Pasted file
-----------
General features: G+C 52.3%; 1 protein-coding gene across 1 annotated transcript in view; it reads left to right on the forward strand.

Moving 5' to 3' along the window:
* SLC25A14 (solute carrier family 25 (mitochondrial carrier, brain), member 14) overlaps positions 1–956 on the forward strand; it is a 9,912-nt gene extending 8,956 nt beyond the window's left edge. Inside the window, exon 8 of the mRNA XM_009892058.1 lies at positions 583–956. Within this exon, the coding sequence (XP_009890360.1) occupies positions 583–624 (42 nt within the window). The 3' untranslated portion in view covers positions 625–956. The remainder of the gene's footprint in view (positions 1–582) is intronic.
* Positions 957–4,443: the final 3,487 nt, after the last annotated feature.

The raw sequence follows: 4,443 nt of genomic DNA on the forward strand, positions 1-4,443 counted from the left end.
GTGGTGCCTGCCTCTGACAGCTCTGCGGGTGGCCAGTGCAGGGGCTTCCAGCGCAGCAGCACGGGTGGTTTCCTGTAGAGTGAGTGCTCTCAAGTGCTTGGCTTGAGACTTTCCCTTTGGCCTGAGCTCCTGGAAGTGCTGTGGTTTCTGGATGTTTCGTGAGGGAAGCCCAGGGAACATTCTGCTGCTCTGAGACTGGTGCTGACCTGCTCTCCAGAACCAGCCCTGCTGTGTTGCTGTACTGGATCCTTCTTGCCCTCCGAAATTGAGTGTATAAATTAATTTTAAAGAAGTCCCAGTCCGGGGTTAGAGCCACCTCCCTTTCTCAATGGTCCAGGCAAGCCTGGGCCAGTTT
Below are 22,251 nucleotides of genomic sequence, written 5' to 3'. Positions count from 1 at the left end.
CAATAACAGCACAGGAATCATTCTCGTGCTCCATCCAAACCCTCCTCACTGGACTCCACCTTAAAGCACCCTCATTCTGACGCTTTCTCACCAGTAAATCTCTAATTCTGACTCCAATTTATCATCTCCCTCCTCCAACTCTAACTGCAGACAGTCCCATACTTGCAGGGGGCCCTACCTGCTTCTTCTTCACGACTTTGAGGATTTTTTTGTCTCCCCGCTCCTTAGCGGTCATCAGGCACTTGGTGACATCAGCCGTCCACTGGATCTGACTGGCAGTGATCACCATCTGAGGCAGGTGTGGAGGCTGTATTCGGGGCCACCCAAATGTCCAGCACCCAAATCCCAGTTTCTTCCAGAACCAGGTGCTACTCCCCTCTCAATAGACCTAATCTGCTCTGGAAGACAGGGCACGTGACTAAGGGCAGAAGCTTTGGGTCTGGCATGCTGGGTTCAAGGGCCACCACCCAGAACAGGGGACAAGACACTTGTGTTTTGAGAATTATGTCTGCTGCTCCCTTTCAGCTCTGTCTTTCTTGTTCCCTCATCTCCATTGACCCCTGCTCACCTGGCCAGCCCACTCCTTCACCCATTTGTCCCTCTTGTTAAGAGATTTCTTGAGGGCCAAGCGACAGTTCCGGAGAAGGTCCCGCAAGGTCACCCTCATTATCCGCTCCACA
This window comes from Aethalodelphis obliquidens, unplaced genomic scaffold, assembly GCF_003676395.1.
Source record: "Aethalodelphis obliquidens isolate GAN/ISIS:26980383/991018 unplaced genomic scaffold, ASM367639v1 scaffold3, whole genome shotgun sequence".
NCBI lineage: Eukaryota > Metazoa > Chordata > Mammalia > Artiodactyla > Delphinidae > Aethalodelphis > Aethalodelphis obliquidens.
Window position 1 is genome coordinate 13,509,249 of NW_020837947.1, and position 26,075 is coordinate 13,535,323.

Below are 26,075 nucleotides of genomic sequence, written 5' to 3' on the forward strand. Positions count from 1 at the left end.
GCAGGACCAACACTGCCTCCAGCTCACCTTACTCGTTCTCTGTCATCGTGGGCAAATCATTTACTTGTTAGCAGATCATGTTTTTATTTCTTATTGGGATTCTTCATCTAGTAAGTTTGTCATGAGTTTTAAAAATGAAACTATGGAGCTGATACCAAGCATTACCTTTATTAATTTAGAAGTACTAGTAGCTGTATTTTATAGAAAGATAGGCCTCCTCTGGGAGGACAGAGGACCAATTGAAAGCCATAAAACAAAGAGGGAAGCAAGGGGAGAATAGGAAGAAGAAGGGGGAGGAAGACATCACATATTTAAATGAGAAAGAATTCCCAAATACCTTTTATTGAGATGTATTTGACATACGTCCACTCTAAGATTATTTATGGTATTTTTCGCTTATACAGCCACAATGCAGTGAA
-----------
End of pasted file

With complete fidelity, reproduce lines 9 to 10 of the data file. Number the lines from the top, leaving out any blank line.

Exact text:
This window comes from Aethalodelphis obliquidens, unplaced genomic scaffold, assembly GCF_003676395.1.
Source record: "Aethalodelphis obliquidens isolate GAN/ISIS:26980383/991018 unplaced genomic scaffold, ASM367639v1 scaffold3, whole genome shotgun sequence".